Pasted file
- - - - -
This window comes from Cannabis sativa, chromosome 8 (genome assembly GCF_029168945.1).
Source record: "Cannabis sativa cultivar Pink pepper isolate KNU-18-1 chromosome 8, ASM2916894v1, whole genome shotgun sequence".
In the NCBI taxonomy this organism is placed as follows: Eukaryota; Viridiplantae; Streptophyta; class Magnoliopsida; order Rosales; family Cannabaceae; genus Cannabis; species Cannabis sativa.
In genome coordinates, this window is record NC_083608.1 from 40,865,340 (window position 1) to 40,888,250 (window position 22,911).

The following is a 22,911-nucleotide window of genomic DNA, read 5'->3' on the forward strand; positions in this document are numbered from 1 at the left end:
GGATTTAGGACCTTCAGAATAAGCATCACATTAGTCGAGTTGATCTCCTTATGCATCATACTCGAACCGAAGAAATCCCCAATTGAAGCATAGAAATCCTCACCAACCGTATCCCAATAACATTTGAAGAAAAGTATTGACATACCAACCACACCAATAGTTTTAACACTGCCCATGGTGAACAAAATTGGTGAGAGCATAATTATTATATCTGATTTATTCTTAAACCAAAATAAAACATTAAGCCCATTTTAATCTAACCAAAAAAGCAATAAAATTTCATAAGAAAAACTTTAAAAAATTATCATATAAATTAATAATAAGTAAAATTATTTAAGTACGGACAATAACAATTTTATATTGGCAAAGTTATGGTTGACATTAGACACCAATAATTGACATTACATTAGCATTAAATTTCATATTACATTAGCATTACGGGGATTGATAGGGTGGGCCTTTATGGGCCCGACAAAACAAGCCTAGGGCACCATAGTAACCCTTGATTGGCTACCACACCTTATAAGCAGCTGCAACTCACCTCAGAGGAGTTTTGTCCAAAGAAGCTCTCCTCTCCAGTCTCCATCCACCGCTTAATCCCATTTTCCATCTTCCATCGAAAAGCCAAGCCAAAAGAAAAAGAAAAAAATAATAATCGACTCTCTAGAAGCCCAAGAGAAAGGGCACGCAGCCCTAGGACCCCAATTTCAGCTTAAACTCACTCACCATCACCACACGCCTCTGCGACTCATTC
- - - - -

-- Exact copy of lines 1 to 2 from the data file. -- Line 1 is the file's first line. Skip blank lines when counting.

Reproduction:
This window comes from Cannabis sativa, chromosome 8 (genome assembly GCF_029168945.1).
Source record: "Cannabis sativa cultivar Pink pepper isolate KNU-18-1 chromosome 8, ASM2916894v1, whole genome shotgun sequence".